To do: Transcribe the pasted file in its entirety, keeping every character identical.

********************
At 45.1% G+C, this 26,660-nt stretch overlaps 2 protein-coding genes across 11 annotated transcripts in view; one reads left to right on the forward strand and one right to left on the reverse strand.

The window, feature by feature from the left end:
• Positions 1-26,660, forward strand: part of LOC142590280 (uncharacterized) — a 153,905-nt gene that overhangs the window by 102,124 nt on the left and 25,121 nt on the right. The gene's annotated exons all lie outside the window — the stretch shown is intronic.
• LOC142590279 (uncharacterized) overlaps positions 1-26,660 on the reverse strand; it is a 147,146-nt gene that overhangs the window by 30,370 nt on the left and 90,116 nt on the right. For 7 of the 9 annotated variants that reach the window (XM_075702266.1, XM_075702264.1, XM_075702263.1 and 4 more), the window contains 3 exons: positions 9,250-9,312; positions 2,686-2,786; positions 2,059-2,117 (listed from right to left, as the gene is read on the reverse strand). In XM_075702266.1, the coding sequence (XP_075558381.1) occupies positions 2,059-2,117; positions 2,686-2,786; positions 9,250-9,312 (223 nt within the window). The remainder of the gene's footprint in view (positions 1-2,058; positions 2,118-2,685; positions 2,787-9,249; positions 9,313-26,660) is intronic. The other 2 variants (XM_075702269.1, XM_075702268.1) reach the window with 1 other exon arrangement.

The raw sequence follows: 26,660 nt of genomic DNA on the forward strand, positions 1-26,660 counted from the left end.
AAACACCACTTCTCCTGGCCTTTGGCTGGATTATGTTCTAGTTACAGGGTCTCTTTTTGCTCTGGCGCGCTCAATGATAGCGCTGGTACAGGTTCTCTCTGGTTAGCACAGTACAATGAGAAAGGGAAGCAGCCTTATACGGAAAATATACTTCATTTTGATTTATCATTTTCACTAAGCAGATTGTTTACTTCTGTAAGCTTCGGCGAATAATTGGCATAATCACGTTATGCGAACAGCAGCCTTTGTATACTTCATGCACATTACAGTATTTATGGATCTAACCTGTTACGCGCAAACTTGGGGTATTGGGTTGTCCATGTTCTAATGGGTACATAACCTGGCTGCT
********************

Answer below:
At 45.1% G+C, this 26,660-nt stretch overlaps 2 protein-coding genes across 11 annotated transcripts in view; one reads left to right on the forward strand and one right to left on the reverse strand.

The window, feature by feature from the left end:
• Positions 1-26,660, forward strand: part of LOC142590280 (uncharacterized) — a 153,905-nt gene that overhangs the window by 102,124 nt on the left and 25,121 nt on the right. The gene's annotated exons all lie outside the window — the stretch shown is intronic.
• LOC142590279 (uncharacterized) overlaps positions 1-26,660 on the reverse strand; it is a 147,146-nt gene that overhangs the window by 30,370 nt on the left and 90,116 nt on the right. For 7 of the 9 annotated variants that reach the window (XM_075702266.1, XM_075702264.1, XM_075702263.1 and 4 more), the window contains 3 exons: positions 9,250-9,312; positions 2,686-2,786; positions 2,059-2,117 (listed from right to left, as the gene is read on the reverse strand). In XM_075702266.1, the coding sequence (XP_075558381.1) occupies positions 2,059-2,117; positions 2,686-2,786; positions 9,250-9,312 (223 nt within the window). The remainder of the gene's footprint in view (positions 1-2,058; positions 2,118-2,685; positions 2,787-9,249; positions 9,313-26,660) is intronic. The other 2 variants (XM_075702269.1, XM_075702268.1) reach the window with 1 other exon arrangement.

The raw sequence follows: 26,660 nt of genomic DNA on the forward strand, positions 1-26,660 counted from the left end.
AAACACCACTTCTCCTGGCCTTTGGCTGGATTATGTTCTAGTTACAGGGTCTCTTTTTGCTCTGGCGCGCTCAATGATAGCGCTGGTACAGGTTCTCTCTGGTTAGCACAGTACAATGAGAAAGGGAAGCAGCCTTATACGGAAAATATACTTCATTTTGATTTATCATTTTCACTAAGCAGATTGTTTACTTCTGTAAGCTTCGGCGAATAATTGGCATAATCACGTTATGCGAACAGCAGCCTTTGTATACTTCATGCACATTACAGTATTTATGGATCTAACCTGTTACGCGCAAACTTGGGGTATTGGGTTGTCCATGTTCTAATGGGTACATAACCTGGCTGCT